Dry stone walls are likely one of the oldest forms of durable boundary that man created. In the British Isles, Skara Brae in the Orkney Islands is the best known example of ancient stonework. Dating from over 5000 years ago, it is an amazing example of using skill to mould one’s surroundings into a habitable space, using the only suitable, available element – stone. Having been there myself, I can attest to the ingenuity of this long-lost community. The are several dwellings which contain beds, shelving, hearths, and latrines (emptying into natural waterways taking effluent away from the camp). There are even fish tanks within the rooms that were supposedly used to keep live bait for fishing, or even keep the catch alive longer. All this created from stone.
Fast forward a thousand years or so and as hunter-gatherers began to settle down and farm the land, they used dry stone walls to create enclosures for sheep and cattle. From this, over time, came dwellings and fortified structures such as the mysterious Scottish Brochs; cylindrical, impenetrable towers.
Today, especially in Lancashire and the Forest of Bowland, dry stone walls cover our landscape. Many of them serve as still-functioning farm walls, even if landowners sometimes add wire net fencing to make them fully stock-proof. These walls are what’s remaining of our cultural heritage and ought to be maintained for this, if nothing else.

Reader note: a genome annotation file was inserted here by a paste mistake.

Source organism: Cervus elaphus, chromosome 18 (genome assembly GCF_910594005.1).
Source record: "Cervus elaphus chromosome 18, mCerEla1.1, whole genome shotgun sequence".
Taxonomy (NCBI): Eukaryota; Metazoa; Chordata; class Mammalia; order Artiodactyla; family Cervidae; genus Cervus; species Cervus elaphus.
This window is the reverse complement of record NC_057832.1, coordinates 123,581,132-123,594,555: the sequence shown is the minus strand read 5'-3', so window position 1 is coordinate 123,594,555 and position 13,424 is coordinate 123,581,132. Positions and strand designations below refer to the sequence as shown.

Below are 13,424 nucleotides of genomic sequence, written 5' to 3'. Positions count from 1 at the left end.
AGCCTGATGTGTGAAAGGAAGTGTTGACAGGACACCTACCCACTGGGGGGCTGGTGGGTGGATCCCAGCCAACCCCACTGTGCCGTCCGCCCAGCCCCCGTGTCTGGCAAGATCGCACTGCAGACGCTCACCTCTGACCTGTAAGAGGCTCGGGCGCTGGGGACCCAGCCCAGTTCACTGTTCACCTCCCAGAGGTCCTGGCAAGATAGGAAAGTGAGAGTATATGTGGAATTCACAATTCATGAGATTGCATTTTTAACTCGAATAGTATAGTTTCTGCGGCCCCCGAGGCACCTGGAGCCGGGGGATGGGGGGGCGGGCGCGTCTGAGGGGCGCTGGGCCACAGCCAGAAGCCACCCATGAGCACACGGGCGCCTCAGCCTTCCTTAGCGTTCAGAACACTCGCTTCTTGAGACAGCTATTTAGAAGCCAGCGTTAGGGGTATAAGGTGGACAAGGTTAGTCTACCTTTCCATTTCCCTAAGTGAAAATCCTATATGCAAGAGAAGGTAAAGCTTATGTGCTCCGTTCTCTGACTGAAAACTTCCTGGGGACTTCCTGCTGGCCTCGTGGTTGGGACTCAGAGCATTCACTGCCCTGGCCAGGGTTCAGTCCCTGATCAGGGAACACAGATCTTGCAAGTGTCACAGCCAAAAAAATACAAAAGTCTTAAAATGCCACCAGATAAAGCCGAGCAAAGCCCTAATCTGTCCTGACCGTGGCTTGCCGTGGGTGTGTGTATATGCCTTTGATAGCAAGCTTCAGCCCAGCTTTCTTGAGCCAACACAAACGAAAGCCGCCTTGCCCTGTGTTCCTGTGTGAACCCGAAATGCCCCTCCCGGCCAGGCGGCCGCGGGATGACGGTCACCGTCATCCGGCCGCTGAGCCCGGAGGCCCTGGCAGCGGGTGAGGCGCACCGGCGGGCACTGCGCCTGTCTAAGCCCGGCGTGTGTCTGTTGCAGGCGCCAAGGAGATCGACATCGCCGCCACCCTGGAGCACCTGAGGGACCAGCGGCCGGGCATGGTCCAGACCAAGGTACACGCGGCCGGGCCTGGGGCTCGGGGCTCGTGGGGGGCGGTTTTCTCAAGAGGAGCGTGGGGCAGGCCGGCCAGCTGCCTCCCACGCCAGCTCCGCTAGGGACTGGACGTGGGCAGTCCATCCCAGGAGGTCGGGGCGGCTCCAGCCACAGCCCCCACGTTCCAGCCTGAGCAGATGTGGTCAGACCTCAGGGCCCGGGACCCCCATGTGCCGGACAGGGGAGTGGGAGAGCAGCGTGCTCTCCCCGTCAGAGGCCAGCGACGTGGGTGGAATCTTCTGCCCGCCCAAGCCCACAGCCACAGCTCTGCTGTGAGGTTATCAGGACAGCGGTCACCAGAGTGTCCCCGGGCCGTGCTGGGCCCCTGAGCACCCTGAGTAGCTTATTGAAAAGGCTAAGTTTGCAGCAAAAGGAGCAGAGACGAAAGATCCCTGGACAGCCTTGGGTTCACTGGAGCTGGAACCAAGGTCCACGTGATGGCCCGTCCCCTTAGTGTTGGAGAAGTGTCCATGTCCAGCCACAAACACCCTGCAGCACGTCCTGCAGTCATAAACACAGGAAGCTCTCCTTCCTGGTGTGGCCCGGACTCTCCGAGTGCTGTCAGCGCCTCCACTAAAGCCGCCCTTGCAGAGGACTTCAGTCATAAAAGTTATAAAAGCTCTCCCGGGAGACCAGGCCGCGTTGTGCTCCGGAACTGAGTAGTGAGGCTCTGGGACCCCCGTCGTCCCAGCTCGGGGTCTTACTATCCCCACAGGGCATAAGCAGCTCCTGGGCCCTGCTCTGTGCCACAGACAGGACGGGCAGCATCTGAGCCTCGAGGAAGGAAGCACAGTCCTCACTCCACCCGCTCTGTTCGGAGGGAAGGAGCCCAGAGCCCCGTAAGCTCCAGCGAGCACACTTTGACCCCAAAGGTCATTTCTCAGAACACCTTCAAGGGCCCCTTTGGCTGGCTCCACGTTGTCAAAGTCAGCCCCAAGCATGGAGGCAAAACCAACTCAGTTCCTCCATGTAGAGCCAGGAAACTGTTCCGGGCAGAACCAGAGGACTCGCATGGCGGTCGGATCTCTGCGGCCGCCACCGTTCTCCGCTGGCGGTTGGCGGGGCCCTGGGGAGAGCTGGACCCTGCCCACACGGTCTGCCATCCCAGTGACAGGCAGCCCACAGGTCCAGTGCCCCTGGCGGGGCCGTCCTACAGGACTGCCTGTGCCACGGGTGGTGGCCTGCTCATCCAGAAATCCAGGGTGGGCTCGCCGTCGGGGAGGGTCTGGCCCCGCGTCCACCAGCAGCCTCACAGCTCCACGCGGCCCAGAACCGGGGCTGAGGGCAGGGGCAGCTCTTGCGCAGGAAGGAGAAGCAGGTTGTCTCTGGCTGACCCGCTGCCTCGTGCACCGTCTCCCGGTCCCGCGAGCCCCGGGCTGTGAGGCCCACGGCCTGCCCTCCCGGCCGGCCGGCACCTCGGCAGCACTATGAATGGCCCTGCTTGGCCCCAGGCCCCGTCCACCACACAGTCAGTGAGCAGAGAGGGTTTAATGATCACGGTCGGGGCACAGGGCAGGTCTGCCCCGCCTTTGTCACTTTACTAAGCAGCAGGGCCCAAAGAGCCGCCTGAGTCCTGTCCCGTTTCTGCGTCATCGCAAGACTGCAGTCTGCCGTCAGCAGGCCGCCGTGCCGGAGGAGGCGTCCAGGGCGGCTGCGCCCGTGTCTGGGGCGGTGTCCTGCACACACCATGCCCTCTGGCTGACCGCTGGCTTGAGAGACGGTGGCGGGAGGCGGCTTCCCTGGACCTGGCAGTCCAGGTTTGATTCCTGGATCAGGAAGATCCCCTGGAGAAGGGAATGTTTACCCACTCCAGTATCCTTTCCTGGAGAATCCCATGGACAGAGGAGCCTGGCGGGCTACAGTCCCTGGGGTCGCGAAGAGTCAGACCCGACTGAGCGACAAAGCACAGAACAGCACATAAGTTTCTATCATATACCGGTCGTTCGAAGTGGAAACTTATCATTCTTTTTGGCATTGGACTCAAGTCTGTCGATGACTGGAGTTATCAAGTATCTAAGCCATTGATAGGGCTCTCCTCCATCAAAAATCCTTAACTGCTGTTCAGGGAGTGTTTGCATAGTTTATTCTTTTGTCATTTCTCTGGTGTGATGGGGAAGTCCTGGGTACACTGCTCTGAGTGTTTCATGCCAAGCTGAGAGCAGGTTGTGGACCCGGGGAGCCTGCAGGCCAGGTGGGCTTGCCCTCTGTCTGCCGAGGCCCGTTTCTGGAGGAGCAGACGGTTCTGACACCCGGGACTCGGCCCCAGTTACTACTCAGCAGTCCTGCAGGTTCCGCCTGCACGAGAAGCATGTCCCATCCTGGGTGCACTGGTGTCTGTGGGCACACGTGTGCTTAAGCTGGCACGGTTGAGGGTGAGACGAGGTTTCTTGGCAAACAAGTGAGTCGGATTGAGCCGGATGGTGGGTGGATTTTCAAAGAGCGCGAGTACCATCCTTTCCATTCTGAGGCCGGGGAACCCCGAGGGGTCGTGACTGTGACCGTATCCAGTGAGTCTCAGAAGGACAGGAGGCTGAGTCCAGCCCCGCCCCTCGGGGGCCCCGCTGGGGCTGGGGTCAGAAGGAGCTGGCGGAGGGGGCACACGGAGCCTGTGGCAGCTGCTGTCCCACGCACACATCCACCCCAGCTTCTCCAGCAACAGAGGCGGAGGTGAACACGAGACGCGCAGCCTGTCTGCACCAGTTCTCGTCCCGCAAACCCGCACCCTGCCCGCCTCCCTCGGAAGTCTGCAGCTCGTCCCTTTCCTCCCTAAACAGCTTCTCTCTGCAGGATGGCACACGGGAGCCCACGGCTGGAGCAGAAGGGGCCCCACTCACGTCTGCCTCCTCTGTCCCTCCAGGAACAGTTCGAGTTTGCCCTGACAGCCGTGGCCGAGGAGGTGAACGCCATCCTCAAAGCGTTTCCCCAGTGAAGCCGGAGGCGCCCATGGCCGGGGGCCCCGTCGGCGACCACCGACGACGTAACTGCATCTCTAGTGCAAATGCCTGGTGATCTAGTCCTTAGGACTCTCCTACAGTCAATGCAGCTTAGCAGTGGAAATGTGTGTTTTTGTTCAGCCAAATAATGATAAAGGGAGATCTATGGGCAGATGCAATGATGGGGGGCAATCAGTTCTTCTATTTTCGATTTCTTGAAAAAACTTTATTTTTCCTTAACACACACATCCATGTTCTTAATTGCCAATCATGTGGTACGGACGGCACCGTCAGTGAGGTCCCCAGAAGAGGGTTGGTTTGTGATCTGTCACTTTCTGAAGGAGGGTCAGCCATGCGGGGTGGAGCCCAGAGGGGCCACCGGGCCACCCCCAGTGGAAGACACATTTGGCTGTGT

Dry stone walls also serve as habitat for a plethora of animals, insects, and flora such as toads, snails, bugs, lichen, and mosses. The mortaring between all the cracks prevents the use of the cavities inside as a home for many would-be hosts.
Walls are a low carbon boundary solution, particularly if you are repairing an existing stone wall with surrounding stone. If you erect a fence the steel or timber used to build it probably originated in another country and therefore required transportation – at environmental cost. Another consideration is that a properly built dry stone wall will outlast any fence by many decades.
Dry stone walls are aesthetically pleasing and harmonious with the landscape. From the buff-coloured Cotswold stone to the white limestones of the Dales and the multi-coloured granites of West Wales, dry stone walls provide a canvas of different hues and textures that are pleasing to the eye. A wall can make a lovely decorative feature in a garden, as well as an attractive boundary.
So if you need a dry stone wall built or repaired in Bowland, the Ribble Valley, Lancashire and even the South West Dales area (Malham to Settle), give me a call or an email. I am located within 30-45 minutes’ drive of Preston, Lancaster, Blackburn, Burnley, and Settle and will quote on small gaps of two days or less in the Ribble Valley, Hodder Valley and Wyresdale Valley.